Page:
When we consider the purpose of the letter of 2 Timothy, two main reasons for the letter emerge:
- Paul wrote to encourage Timothy to come see Paul before Paul was put to death. In 2 Timothy 1:4, Paul talked about how he longed to see Timothy. After alluding to his impending death in 4:6-8, Paul urged Timothy to come to him quickly (4:9) before winter (4:21). Paul had experienced desertion, and others of his co-workers had left to go to other places (4:10), so Paul longed to see Timothy, his dear child (1:2) and his true child in the faith (1 Timothy 1:2).
- Paul also wrote to encourage Timothy to press on in his commitment to the calling God had placed on Timothy’s life. In 2 Timothy 1:6-8, Timothy was to fan into flame the gift of God in him, he was to have a spirit of love and power and self-discipline instead of fear, and he was not to be ashamed of Paul and his imprisonment nor was he to be ashamed of the gospel. Instead, Timothy was to share in suffering for the gospel. In 3:10, Paul reminded Timothy of how Timothy had followed the example of Paul, and in 3:14, Paul encouraged Timothy to continue in what he had learned. We get the impression that Timothy had grown weary in doing good, and Paul was forced to remind Timothy to persevere in fighting the good fight of the faith.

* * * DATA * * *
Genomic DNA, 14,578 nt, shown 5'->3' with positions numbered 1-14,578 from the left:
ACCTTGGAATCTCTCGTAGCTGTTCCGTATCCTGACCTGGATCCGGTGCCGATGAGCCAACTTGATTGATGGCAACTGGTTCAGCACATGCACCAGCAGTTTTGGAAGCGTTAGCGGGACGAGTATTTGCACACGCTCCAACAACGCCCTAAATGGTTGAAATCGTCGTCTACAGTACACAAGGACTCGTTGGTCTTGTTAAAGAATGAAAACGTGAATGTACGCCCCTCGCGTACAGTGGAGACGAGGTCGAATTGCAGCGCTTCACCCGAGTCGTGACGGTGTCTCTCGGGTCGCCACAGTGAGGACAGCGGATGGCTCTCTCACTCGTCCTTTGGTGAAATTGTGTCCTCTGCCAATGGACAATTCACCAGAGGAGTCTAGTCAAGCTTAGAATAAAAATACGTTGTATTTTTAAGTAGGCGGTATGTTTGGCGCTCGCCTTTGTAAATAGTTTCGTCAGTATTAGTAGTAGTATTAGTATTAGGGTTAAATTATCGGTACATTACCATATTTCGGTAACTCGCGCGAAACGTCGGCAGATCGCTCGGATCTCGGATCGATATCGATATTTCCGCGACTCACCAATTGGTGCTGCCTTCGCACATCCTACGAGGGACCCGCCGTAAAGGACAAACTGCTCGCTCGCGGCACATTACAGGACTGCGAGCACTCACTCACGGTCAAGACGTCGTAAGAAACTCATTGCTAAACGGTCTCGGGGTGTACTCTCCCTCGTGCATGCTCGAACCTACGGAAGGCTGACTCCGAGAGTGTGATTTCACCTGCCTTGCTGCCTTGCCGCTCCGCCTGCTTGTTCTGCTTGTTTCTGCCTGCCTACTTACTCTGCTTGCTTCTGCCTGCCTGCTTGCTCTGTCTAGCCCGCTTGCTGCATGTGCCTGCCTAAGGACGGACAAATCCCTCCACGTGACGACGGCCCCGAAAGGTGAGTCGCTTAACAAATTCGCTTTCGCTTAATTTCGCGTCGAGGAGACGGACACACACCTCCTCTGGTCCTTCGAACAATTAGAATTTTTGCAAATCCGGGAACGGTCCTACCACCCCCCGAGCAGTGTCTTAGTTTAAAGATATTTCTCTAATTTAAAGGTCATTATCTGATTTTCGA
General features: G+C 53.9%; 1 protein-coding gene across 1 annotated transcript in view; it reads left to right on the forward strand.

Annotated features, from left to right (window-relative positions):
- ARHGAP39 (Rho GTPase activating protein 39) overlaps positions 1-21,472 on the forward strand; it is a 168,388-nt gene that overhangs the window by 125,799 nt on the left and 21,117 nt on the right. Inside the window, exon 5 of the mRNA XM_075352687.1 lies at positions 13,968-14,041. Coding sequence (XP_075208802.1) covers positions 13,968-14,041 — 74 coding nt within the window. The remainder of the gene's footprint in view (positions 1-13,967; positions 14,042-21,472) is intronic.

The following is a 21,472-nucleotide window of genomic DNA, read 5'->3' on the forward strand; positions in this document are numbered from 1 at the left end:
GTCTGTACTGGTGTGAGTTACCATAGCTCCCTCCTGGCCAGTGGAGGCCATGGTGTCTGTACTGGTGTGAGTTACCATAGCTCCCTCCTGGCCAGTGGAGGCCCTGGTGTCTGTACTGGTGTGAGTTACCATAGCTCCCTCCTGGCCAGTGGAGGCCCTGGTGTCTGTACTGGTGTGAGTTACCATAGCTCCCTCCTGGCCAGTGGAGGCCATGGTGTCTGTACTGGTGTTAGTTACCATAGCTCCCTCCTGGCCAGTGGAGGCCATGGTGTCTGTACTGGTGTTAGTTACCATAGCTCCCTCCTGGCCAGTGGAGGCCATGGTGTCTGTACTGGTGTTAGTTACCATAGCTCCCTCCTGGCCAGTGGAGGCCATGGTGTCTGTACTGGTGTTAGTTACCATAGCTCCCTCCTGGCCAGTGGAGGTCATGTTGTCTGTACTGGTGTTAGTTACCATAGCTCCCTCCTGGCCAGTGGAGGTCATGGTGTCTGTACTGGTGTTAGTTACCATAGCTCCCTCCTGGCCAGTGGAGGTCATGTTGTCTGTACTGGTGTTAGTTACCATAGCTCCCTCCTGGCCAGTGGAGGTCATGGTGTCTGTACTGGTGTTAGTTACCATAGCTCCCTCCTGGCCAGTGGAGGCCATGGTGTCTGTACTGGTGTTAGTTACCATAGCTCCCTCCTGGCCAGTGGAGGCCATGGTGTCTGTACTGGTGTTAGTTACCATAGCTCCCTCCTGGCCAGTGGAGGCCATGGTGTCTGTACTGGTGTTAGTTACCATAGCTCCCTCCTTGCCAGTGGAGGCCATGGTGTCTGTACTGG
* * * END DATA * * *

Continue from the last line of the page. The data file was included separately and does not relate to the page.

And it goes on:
So how does the purpose of 2 Timothy help us understand 2 Timothy 3:14-17?
Some have argued that as Paul approached his death, he was preparing Timothy to continue the ministry Paul had begun. At the very least, Paul was encouraging Timothy to press on in Timothy’s own ministry calling. In this passage, Paul is both encouraging Timothy to press on, and he is reminding Timothy of what pressing on would look like. Pressing on involved a commitment to the Scriptures that he had learned and of which he had been convinced. In 2 Timothy 4:2-3, Paul would go on to command Timothy to preach the word in the midst of a time when many would turn away from sound teaching. So this passage is not only a call to persevere in the work of the ministry, but it is a reminder of what must be the grounds and the content of that ministry, the “holy writings” or “all Scripture.”